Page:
Mike Belleville, 52, is a member of DAA’s Advisory Board. He is living with Lewy body dementia.
What does a day in the life look like for a person living with dementia? It obviously varies depending on the progression of the person’s dementia. Although I was diagnosed 8 years ago at the age of 52, I am still thankfully experiencing early symptoms of Lewy body dementia. I am challenged on a daily basis with a rollercoaster ride of feelings – feeling great in the morning to being completely irate in the afternoon for no good reason. I can become extremely anxious or depressed anytime throughout the day but generally more in the evening. I had a dream recently that my wife was unfaithful to me only to wake in the morning swearing that it was real to the point that I was furious with her all day. I have body tremors, balance issues, apathy, and often can’t sleep. I’ve been up for nearly two days at the time of writing this. I am trying the best that I can to live life to the fullest each day. I believe in the saying – “Get busy living or get busy dying.”
Recently we celebrated my mom’s 84th birthday by having her over to our house for dinner with a gathering of a few of her kids (she has 8), grandkids (she has many), and great grandkids. The celebration starts off fine. My mom gets hugs and kisses from everyone. The big smile on her face is heartwarming. We have dinner – lasagna – which was one of our favorite meals growing up that she used to make for us. After dinner we sing happy birthday and she loves it. Next we have cake and ice cream. Then comes the big surprise I’ve been planning all week. A video of a 1999 family gathering in West Germany that I transferred from an old video tape to digital. All of my siblings and I had travelled there for our Oma’s 90th birthday celebration. The video shows the town where she grew up. A lot of her own siblings (she had 16) and family are in the video.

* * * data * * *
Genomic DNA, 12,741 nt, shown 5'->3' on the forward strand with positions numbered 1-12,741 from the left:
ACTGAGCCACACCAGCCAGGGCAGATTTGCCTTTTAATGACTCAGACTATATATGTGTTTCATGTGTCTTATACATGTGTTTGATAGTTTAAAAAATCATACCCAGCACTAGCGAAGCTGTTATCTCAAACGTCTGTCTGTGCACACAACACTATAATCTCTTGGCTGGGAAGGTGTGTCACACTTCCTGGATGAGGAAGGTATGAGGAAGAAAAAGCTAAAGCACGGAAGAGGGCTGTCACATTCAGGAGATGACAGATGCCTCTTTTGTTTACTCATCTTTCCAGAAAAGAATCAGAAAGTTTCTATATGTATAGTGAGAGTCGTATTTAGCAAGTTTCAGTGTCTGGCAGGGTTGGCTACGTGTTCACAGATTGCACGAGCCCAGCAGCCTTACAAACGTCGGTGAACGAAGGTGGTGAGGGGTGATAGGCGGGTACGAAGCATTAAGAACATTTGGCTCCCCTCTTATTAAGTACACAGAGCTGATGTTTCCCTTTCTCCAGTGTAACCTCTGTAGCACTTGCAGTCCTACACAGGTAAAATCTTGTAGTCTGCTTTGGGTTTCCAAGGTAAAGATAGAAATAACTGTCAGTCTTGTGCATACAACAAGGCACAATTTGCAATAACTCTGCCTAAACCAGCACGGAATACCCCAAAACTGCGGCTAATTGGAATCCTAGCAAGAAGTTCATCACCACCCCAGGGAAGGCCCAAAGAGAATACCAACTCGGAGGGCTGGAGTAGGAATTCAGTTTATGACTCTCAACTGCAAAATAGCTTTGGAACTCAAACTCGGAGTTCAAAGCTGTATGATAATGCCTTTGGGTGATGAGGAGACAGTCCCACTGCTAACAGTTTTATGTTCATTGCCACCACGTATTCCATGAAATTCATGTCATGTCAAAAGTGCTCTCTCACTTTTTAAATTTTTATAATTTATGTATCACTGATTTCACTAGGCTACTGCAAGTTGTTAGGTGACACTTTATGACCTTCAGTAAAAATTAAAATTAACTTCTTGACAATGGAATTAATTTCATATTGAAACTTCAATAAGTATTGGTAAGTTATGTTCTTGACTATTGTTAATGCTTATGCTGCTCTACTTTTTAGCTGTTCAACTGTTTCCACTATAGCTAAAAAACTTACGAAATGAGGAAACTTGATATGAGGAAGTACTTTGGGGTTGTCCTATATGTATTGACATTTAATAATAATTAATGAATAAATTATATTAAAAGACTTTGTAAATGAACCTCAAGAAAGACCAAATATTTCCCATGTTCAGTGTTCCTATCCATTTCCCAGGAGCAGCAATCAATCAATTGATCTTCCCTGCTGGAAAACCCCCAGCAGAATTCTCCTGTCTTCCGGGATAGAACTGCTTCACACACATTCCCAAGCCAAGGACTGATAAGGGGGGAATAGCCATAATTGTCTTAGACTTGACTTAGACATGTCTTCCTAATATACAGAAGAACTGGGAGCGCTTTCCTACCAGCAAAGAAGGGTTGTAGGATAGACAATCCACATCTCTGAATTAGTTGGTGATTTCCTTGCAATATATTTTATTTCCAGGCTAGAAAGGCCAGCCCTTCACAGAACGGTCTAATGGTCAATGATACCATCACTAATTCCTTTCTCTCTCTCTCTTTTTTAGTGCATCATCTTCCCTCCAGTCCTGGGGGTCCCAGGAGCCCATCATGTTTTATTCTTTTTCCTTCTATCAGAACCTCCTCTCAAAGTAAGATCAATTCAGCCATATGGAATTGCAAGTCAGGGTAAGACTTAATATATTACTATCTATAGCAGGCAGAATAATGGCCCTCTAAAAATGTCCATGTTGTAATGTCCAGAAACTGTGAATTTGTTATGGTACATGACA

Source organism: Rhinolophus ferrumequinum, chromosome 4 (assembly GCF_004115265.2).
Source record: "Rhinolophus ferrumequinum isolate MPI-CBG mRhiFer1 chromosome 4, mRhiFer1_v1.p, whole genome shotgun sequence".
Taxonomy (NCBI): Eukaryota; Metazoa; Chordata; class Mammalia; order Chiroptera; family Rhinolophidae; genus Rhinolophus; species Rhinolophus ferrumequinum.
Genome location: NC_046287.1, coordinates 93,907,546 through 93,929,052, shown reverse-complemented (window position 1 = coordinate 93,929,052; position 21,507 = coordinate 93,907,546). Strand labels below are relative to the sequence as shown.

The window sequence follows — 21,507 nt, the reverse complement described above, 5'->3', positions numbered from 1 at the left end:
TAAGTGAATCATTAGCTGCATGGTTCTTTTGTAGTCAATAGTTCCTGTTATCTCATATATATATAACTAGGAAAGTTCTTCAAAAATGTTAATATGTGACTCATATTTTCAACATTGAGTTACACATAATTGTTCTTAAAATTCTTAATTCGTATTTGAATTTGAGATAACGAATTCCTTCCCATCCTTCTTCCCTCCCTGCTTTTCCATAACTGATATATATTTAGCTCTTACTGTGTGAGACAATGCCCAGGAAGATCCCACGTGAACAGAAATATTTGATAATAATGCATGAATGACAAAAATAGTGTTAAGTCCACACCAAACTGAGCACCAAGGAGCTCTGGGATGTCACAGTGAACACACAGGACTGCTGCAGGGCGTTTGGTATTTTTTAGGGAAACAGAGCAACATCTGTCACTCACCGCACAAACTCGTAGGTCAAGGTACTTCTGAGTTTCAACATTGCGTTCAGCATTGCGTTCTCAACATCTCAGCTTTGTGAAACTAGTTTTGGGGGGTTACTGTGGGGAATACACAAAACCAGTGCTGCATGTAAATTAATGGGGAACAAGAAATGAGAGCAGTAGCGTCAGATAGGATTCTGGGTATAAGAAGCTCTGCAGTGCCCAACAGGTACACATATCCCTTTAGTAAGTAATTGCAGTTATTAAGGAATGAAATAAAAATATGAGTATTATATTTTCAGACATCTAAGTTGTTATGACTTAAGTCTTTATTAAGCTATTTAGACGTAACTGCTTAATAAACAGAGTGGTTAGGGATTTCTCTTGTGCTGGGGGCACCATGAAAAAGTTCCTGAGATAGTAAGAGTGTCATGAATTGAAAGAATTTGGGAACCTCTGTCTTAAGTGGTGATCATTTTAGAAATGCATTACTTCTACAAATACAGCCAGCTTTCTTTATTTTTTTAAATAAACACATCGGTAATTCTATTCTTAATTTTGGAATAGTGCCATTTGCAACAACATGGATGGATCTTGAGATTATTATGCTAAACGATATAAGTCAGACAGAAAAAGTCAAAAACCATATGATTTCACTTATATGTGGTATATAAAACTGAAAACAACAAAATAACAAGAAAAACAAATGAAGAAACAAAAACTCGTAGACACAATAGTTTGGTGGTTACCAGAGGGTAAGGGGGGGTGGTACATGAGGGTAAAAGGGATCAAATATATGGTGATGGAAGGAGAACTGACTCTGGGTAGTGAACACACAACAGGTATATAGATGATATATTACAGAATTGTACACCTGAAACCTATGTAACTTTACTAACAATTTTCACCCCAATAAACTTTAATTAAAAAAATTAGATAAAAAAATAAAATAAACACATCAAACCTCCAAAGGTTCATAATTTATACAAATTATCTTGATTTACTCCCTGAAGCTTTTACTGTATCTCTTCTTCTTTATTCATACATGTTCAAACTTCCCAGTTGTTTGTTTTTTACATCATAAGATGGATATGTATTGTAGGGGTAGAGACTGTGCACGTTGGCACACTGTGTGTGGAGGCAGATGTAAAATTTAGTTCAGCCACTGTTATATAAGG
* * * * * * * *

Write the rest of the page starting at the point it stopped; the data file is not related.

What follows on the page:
We start to realize that she doesn’t recognize anyone, including my dad, her husband of 63 years who passed away a year and a half ago. She does not recognize them because she was diagnosed with Alzheimer’s three years ago. Mom, who the professionals say is experiencing moderate symptoms of dementia, is just staring at the screen, looking confused and distressed. After five minutes or so we stop the video. It was very difficult for us to see that she did not recognize anyone, including her own mother.
We go back to the dining room and sit around the table and try to make sense of what just happened looking for words to try to make US feel better about what we just experienced. What we thought would be a fun, happy viewing became a distressing event. We change the subject and focus on what is happening now. We talk about her great grandkids and the beaming smile comes back to her face as she watches them. She is living in the moment. The smile stays on her face as she watches the kids play, laughing and giggling as kids do. So, we smile and laugh along with them and with her. Because that is what we need to do – live in the moment.
The hardest part of what happened is knowing that will be me in the not too distant future and it will be my kids and grandkids having a similar experience. I don’t know if any of my family members were thinking of that at the time. It’s OK if they didn’t. I want them to live with me now and not to focus on what may happen in the future.
I have a tattoo on my right forearm with the logo of the Alzheimer’s Association and the following words below it. “Live, Live, Today”. I had the tattoo done the day after I had to retire from work at the age of 54 because I could no longer do my job. It’s my reminder to live in the moment. I try, although not always successfully, to do that every day. I know that many of my friends who are living with dementia are doing that same thing.
Whether you are living with dementia or not, I truly hope that you try to LIVE LIFE TODAY.